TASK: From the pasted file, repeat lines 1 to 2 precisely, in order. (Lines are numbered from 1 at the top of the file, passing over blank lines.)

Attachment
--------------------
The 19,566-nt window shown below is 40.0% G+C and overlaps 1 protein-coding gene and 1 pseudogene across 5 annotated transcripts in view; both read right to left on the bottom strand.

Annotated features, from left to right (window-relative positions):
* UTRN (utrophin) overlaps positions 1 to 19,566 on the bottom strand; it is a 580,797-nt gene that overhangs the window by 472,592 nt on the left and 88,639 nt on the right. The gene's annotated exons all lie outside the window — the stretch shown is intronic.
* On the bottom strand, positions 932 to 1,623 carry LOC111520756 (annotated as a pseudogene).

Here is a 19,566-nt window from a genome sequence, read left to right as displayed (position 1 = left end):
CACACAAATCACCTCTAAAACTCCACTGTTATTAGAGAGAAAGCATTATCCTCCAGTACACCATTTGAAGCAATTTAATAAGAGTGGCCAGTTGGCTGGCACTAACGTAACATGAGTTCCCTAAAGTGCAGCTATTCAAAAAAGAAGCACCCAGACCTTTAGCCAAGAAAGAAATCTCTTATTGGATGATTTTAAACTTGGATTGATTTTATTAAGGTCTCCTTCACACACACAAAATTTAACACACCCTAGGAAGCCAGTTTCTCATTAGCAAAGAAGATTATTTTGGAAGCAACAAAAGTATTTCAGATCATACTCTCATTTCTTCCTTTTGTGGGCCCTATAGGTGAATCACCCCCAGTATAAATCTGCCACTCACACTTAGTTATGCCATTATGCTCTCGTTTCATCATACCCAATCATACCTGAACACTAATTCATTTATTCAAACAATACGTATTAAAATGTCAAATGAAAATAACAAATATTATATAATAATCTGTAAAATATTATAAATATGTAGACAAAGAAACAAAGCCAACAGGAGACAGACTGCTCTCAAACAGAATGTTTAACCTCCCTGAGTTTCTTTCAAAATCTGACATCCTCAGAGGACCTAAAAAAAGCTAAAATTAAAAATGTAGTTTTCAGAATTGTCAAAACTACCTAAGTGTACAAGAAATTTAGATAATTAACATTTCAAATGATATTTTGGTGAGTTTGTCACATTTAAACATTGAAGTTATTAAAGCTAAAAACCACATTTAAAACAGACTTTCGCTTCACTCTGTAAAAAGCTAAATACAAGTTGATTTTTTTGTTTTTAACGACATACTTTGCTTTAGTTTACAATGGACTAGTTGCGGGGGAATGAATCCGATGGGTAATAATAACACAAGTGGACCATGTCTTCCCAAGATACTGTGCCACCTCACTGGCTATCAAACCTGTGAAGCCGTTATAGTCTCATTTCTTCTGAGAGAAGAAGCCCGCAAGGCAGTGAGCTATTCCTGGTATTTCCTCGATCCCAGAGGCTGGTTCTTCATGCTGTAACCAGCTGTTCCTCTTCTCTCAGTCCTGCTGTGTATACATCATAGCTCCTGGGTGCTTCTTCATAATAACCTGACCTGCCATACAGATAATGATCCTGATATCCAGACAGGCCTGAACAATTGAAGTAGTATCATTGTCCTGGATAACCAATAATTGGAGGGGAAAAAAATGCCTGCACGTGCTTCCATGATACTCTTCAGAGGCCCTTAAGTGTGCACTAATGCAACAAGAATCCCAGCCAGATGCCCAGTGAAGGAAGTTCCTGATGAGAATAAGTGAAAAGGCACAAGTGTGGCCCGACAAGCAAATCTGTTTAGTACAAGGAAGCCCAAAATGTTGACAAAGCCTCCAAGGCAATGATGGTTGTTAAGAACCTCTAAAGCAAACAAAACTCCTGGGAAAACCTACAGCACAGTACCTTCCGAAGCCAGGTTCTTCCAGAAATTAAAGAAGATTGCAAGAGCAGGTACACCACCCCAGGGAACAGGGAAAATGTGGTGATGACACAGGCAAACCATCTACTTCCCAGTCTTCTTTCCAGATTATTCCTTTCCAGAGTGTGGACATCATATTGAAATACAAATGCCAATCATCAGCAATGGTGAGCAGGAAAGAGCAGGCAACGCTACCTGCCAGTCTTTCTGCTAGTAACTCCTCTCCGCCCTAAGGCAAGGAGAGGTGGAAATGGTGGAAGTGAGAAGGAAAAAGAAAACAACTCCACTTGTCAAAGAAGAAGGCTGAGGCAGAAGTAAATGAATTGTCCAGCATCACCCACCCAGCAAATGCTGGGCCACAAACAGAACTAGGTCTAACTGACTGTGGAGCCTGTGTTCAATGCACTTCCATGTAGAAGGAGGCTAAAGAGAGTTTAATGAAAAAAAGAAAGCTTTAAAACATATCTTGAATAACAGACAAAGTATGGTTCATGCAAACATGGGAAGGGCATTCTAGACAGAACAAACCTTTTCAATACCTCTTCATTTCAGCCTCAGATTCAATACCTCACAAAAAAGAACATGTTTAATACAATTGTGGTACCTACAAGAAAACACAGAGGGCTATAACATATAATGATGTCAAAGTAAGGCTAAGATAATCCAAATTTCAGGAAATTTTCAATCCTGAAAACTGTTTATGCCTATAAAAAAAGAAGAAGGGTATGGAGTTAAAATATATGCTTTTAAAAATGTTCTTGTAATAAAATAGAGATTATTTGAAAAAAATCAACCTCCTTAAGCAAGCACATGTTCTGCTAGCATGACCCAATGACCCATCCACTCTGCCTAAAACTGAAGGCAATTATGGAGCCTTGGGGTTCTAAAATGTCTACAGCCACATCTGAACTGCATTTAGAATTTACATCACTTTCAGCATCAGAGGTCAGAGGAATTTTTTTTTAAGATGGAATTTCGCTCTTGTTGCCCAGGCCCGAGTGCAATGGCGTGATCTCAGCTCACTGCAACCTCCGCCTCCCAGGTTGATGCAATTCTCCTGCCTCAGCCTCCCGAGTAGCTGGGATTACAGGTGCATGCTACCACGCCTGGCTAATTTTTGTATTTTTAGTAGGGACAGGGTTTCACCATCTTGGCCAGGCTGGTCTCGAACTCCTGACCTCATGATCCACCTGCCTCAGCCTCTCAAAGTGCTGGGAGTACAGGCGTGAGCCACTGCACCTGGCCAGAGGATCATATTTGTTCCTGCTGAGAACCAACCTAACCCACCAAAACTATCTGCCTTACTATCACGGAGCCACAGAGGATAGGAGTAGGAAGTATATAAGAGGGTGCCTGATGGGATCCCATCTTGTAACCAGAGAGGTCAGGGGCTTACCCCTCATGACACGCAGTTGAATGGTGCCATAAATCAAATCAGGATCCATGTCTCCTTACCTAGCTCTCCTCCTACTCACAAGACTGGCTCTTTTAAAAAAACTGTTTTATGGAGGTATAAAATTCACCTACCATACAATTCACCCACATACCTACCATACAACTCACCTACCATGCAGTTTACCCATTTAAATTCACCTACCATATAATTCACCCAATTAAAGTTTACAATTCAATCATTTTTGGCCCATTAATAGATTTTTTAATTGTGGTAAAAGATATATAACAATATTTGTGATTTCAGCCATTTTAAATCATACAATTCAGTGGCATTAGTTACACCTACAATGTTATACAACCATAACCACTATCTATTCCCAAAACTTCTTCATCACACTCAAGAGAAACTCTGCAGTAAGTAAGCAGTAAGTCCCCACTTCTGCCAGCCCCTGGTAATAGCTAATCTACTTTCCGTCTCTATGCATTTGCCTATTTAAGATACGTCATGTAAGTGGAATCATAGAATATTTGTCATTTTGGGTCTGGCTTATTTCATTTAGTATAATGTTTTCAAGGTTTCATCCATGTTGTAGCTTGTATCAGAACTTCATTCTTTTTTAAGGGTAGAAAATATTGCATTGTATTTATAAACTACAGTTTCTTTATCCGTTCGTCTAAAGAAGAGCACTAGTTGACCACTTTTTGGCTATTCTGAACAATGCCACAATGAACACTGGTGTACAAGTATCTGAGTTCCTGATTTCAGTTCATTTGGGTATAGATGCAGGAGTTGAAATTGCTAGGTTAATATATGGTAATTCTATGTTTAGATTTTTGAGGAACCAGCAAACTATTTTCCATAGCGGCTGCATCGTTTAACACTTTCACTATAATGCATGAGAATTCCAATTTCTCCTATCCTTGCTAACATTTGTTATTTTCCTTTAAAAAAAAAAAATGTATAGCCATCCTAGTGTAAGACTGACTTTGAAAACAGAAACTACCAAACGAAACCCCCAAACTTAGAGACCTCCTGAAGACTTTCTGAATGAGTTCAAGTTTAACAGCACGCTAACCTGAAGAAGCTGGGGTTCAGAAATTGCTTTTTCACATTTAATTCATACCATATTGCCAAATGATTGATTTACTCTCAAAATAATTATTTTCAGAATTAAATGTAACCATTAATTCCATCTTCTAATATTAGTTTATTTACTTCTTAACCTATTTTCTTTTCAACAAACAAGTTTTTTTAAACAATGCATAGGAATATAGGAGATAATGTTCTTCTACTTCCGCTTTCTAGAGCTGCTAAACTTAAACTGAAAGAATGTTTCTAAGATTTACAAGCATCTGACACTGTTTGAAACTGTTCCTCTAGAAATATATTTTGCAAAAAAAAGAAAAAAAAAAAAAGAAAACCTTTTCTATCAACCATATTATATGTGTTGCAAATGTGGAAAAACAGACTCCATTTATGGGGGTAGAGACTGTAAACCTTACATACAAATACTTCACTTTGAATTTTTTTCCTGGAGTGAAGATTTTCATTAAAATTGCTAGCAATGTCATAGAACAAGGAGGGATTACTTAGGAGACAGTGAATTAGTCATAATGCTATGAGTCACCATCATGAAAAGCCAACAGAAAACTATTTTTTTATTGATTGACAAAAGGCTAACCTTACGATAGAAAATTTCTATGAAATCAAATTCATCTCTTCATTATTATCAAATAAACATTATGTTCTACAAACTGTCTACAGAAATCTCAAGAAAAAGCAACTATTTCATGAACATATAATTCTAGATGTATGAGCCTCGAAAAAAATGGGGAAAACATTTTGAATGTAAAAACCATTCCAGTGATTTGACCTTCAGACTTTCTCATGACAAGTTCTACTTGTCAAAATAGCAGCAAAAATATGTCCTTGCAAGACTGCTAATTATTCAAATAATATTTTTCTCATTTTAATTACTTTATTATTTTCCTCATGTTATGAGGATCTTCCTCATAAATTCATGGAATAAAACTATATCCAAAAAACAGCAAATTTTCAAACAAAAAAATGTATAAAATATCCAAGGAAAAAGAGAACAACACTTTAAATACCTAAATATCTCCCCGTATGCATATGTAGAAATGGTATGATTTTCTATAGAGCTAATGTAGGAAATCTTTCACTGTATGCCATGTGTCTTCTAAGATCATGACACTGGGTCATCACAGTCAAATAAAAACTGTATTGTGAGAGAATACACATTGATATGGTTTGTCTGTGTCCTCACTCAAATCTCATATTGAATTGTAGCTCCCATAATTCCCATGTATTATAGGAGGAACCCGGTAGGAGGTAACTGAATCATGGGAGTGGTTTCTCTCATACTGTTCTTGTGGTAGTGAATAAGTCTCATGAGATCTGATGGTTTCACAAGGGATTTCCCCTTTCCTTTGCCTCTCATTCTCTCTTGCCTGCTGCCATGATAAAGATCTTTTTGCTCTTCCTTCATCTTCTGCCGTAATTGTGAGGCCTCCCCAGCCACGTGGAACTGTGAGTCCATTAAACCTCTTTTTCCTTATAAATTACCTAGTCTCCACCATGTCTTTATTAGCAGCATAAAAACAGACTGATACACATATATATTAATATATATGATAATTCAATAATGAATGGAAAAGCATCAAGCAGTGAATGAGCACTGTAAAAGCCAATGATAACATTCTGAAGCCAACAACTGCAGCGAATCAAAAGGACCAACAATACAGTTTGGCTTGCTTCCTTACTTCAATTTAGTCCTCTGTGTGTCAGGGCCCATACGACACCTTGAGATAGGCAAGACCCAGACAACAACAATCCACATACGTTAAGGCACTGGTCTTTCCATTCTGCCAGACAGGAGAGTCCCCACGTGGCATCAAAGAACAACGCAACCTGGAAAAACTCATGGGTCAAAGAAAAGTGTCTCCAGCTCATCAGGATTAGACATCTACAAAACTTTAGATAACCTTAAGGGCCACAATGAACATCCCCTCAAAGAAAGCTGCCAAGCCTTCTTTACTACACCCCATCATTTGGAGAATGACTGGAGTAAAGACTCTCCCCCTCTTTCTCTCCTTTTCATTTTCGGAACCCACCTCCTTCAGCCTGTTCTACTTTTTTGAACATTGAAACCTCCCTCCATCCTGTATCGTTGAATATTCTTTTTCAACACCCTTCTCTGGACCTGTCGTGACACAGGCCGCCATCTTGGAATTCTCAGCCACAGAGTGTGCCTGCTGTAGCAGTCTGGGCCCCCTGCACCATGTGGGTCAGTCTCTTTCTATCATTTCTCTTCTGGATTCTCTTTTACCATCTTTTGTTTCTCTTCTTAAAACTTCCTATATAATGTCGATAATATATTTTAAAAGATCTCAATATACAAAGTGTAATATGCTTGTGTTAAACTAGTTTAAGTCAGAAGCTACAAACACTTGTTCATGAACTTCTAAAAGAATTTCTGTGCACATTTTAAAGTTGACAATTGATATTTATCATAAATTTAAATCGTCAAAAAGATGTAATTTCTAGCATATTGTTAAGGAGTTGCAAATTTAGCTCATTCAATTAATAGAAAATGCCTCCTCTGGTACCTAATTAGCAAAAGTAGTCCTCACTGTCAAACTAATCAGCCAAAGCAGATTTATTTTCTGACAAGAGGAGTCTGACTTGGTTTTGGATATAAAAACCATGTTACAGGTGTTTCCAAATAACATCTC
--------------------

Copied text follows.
The 19,566-nt window shown below is 40.0% G+C and overlaps 1 protein-coding gene and 1 pseudogene across 5 annotated transcripts in view; both read right to left on the bottom strand.

Annotated features, from left to right (window-relative positions):